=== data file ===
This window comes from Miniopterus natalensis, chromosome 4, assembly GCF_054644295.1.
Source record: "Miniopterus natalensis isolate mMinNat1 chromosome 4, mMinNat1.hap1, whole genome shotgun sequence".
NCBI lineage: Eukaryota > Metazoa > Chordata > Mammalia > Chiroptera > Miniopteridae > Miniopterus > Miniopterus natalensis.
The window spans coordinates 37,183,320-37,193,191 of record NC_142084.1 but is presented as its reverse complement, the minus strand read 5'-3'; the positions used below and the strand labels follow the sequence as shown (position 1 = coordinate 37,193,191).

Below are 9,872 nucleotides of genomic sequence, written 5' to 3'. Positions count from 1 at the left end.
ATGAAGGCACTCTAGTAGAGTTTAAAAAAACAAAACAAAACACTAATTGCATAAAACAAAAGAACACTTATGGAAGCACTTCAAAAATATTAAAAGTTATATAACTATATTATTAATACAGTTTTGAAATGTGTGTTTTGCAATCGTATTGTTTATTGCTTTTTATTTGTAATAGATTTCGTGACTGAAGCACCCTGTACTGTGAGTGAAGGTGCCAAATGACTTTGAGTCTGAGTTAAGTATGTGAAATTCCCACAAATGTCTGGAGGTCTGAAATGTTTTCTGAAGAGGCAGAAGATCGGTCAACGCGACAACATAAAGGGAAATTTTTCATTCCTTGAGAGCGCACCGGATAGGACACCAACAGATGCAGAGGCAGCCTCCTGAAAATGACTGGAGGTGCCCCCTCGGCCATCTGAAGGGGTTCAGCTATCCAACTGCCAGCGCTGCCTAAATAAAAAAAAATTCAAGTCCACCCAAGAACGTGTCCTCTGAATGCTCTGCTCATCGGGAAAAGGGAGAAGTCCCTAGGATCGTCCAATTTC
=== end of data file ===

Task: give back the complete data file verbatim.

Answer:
This window comes from Miniopterus natalensis, chromosome 4, assembly GCF_054644295.1.
Source record: "Miniopterus natalensis isolate mMinNat1 chromosome 4, mMinNat1.hap1, whole genome shotgun sequence".
NCBI lineage: Eukaryota > Metazoa > Chordata > Mammalia > Chiroptera > Miniopteridae > Miniopterus > Miniopterus natalensis.
The window spans coordinates 37,183,320-37,193,191 of record NC_142084.1 but is presented as its reverse complement, the minus strand read 5'-3'; the positions used below and the strand labels follow the sequence as shown (position 1 = coordinate 37,193,191).

Below are 9,872 nucleotides of genomic sequence, written 5' to 3'. Positions count from 1 at the left end.
ATGAAGGCACTCTAGTAGAGTTTAAAAAAACAAAACAAAACACTAATTGCATAAAACAAAAGAACACTTATGGAAGCACTTCAAAAATATTAAAAGTTATATAACTATATTATTAATACAGTTTTGAAATGTGTGTTTTGCAATCGTATTGTTTATTGCTTTTTATTTGTAATAGATTTCGTGACTGAAGCACCCTGTACTGTGAGTGAAGGTGCCAAATGACTTTGAGTCTGAGTTAAGTATGTGAAATTCCCACAAATGTCTGGAGGTCTGAAATGTTTTCTGAAGAGGCAGAAGATCGGTCAACGCGACAACATAAAGGGAAATTTTTCATTCCTTGAGAGCGCACCGGATAGGACACCAACAGATGCAGAGGCAGCCTCCTGAAAATGACTGGAGGTGCCCCCTCGGCCATCTGAAGGGGTTCAGCTATCCAACTGCCAGCGCTGCCTAAATAAAAAAAAATTCAAGTCCACCCAAGAACGTGTCCTCTGAATGCTCTGCTCATCGGGAAAAGGGAGAAGTCCCTAGGATCGTCCAATTTC